Neal Opening Statement at Markup of Worker and Family Support and Health Legislation

Sep 21, 2022
Press Release

(As prepared for delivery)

First up, we will markup up legislation in honor of our late colleague, the Ranking Member of our Committee’s Worker and Family Support Subcommittee, Jackie Walorski.

We have the privilege of being joined by the late Congresswoman’s husband, Dean, her mother, Mert, as well as one of our own, former Congresswoman Susan Brooks, and one of Jackie’s district staffers, Sharon. Thank you all so much for joining us in this room that I know Jackie loved so much. You have been in our thoughts and have our deepest condolences.

Congresswoman Walorski was a champion for women and children, in her district and around the world. She was leading negotiations for this bill for her colleagues on the Republican side when she was tragically taken from us. As the negotiations continued and we reached a deal, it was clear that this was the perfect way to honor Jackie, her legacy, and her service to her country. I’m proud of the wide, bipartisan support this legislation has received, and thank Dean, Mert, Sharon, and former Congresswoman Susan Brooks for being here with us today.

Home visiting is a powerful program that helps young children and new parents thrive by meeting them where they are. The positive outcomes are well documented, from decreasing maternal mortality and morbidity to improving school readiness, and promoting family well-being. It’s clear that MIECHV works, and I have seen that personally in my hometown of Springfield, Massachusetts.

The Jackie Walorski Maternal Child Home Visiting Reauthorization Act doubles the federal funding for home visiting over the next 5 years. This is the largest funding increase in MIECHV history. It also means predictability for states and territories to strengthen the program’s most important resource—its staff. The bond that home visitors form with parents and children is what sets MIECHV apart. With this reauthorized bill, MIECHV will be able to serve even more eligible families, retain its talented workforce, and maintain the high standards of effectiveness.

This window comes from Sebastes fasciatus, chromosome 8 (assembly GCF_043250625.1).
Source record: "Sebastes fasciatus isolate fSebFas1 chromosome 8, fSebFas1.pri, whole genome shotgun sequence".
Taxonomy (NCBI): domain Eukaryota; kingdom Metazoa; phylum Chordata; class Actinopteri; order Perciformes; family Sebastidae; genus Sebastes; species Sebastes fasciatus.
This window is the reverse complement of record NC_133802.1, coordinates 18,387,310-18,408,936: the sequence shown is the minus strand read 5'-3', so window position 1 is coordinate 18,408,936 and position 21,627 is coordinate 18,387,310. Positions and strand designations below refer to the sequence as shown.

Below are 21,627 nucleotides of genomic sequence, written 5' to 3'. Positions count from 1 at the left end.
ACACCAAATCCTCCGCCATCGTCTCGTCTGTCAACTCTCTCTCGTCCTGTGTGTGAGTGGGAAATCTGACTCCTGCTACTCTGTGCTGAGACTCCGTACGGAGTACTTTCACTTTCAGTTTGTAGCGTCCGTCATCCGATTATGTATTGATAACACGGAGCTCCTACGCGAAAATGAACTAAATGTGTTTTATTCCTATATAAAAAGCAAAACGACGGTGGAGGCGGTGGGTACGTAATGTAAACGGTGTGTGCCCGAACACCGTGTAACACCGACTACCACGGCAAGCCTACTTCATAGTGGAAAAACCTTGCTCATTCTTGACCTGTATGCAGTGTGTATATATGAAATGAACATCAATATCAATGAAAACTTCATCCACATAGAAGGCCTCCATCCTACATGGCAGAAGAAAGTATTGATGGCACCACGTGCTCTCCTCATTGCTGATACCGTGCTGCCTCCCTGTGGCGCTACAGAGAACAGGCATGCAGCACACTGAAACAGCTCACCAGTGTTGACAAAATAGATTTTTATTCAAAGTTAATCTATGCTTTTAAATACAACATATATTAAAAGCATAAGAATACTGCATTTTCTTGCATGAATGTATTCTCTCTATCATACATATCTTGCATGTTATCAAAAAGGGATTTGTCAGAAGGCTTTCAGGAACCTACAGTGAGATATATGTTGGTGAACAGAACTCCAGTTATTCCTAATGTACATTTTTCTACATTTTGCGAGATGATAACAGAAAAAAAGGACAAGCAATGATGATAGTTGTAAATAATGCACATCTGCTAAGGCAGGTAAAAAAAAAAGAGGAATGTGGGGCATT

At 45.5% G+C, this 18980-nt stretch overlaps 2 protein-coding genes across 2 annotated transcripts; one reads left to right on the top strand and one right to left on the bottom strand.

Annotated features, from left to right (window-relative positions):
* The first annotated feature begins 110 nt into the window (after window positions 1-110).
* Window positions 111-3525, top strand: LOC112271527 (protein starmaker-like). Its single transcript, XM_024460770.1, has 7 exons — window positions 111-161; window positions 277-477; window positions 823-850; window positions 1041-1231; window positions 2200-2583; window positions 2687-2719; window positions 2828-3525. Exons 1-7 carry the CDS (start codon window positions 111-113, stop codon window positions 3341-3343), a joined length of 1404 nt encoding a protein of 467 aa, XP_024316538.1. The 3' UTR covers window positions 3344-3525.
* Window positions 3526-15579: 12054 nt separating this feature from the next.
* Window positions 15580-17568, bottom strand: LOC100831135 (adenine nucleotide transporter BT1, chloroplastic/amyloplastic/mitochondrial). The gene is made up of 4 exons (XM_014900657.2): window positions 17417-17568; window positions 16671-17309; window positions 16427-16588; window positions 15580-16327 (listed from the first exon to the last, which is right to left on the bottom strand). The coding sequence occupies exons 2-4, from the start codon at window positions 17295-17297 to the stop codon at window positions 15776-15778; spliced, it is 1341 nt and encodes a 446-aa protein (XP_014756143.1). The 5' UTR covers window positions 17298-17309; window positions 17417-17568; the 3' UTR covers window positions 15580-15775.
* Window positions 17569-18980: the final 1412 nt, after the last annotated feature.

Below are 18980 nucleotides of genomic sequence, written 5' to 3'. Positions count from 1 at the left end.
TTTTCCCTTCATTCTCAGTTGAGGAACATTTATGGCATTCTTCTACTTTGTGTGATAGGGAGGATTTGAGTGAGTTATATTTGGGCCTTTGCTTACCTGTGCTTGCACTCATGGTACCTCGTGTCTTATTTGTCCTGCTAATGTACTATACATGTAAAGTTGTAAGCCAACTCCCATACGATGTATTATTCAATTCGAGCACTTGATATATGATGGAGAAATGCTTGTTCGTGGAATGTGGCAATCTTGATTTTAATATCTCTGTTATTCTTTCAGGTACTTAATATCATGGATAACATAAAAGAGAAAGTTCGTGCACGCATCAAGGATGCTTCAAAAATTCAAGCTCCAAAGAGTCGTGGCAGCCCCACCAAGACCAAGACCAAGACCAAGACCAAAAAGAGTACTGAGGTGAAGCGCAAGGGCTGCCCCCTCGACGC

Back in February, this Committee held its first hearing on mental health in more than a decade. We had an outpouring of interest, demonstrating just how urgent the need for action is, and that’s why today, we are also considering a series of bipartisan bills that our members have worked together on a bipartisan basis.

What we are considering today is the product of a lot of hard work from both sides of the aisle. I want to applaud all the members involved—you don’t see this type of bipartisanship every day, and the American people are better for it.

Over the last several years, we’ve made great strides in recognizing the importance of caring for our mental health as a society. But even as the conversation has progressed, far too many face difficulties in accessing the services they need. The care workforce hasn’t been able to keep up with demand and insurance plans haven’t expanded care.

But with today’s markup, we are strengthening mental health care across the continuum. We will consider bills that range from expanding access to a variety of mental health counselors to improving transparency for patients searching for new providers or the health coverage that’s best for them.

We also address important changes to the Medicare program, widening access to mental health care to this critical population.

We take important steps to better protect victims of sexual assault from surprise medical bills and out-of-pocket expenses.

Many of these bills build on past bipartisan Committee work, and ultimately, lead to a system that is easier for consumers.

This is extremely important work, and I can’t thank all of the members involved enough for staying the course and working to a deal. Your contributions will deliver a more accessible, transparent health care system for the American people.

Now, I will turn to Mr. Brady for the purpose of an opening statement.

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